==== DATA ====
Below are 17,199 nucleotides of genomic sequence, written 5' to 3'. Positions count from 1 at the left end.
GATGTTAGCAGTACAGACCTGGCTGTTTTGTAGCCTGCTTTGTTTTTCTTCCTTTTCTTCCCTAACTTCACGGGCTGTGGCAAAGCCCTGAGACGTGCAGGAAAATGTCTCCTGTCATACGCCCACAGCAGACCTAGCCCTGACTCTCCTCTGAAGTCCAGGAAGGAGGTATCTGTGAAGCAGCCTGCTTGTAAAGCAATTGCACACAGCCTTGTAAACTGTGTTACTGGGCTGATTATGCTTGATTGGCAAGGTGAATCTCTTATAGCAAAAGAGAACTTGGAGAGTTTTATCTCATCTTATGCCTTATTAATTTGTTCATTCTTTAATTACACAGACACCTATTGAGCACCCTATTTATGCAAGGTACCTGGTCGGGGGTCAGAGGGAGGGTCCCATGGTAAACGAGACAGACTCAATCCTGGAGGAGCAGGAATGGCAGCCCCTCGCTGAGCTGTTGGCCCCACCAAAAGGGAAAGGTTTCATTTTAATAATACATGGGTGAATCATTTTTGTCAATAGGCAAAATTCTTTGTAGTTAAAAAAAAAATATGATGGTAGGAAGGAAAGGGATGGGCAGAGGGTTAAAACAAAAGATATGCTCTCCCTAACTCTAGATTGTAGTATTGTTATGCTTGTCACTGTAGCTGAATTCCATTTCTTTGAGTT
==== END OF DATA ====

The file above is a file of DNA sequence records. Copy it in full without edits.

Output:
Below are 17,199 nucleotides of genomic sequence, written 5' to 3'. Positions count from 1 at the left end.
GATGTTAGCAGTACAGACCTGGCTGTTTTGTAGCCTGCTTTGTTTTTCTTCCTTTTCTTCCCTAACTTCACGGGCTGTGGCAAAGCCCTGAGACGTGCAGGAAAATGTCTCCTGTCATACGCCCACAGCAGACCTAGCCCTGACTCTCCTCTGAAGTCCAGGAAGGAGGTATCTGTGAAGCAGCCTGCTTGTAAAGCAATTGCACACAGCCTTGTAAACTGTGTTACTGGGCTGATTATGCTTGATTGGCAAGGTGAATCTCTTATAGCAAAAGAGAACTTGGAGAGTTTTATCTCATCTTATGCCTTATTAATTTGTTCATTCTTTAATTACACAGACACCTATTGAGCACCCTATTTATGCAAGGTACCTGGTCGGGGGTCAGAGGGAGGGTCCCATGGTAAACGAGACAGACTCAATCCTGGAGGAGCAGGAATGGCAGCCCCTCGCTGAGCTGTTGGCCCCACCAAAAGGGAAAGGTTTCATTTTAATAATACATGGGTGAATCATTTTTGTCAATAGGCAAAATTCTTTGTAGTTAAAAAAAAAATATGATGGTAGGAAGGAAAGGGATGGGCAGAGGGTTAAAACAAAAGATATGCTCTCCCTAACTCTAGATTGTAGTATTGTTATGCTTGTCACTGTAGCTGAATTCCATTTCTTTGAGTT